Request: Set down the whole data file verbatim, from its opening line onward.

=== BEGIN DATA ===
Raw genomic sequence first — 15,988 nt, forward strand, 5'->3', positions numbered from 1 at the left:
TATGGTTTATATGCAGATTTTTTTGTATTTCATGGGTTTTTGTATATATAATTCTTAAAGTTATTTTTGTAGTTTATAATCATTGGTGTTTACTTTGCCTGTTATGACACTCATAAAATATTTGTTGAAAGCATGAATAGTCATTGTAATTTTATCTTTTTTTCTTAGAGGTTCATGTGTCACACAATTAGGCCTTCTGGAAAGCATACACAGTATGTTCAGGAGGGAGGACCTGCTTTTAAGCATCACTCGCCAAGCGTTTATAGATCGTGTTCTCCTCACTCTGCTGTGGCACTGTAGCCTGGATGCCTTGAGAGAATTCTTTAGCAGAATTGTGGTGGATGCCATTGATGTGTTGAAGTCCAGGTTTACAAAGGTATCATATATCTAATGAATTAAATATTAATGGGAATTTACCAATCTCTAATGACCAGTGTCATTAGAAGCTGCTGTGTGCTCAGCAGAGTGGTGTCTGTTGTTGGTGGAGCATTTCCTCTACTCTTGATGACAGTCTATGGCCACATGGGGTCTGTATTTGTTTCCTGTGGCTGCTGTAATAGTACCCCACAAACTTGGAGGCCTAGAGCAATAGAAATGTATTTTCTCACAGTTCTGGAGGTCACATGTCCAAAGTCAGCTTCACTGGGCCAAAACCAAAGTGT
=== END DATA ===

Raw genomic sequence first — 15,988 nt, forward strand, 5'->3', positions numbered from 1 at the left:
TATGGTTTATATGCAGATTTTTTTGTATTTCATGGGTTTTTGTATATATAATTCTTAAAGTTATTTTTGTAGTTTATAATCATTGGTGTTTACTTTGCCTGTTATGACACTCATAAAATATTTGTTGAAAGCATGAATAGTCATTGTAATTTTATCTTTTTTTCTTAGAGGTTCATGTGTCACACAATTAGGCCTTCTGGAAAGCATACACAGTATGTTCAGGAGGGAGGACCTGCTTTTAAGCATCACTCGCCAAGCGTTTATAGATCGTGTTCTCCTCACTCTGCTGTGGCACTGTAGCCTGGATGCCTTGAGAGAATTCTTTAGCAGAATTGTGGTGGATGCCATTGATGTGTTGAAGTCCAGGTTTACAAAGGTATCATATATCTAATGAATTAAATATTAATGGGAATTTACCAATCTCTAATGACCAGTGTCATTAGAAGCTGCTGTGTGCTCAGCAGAGTGGTGTCTGTTGTTGGTGGAGCATTTCCTCTACTCTTGATGACAGTCTATGGCCACATGGGGTCTGTATTTGTTTCCTGTGGCTGCTGTAATAGTACCCCACAAACTTGGAGGCCTAGAGCAATAGAAATGTATTTTCTCACAGTTCTGGAGGTCACATGTCCAAAGTCAGCTTCACTGGGCCAAAACCAAAGTGT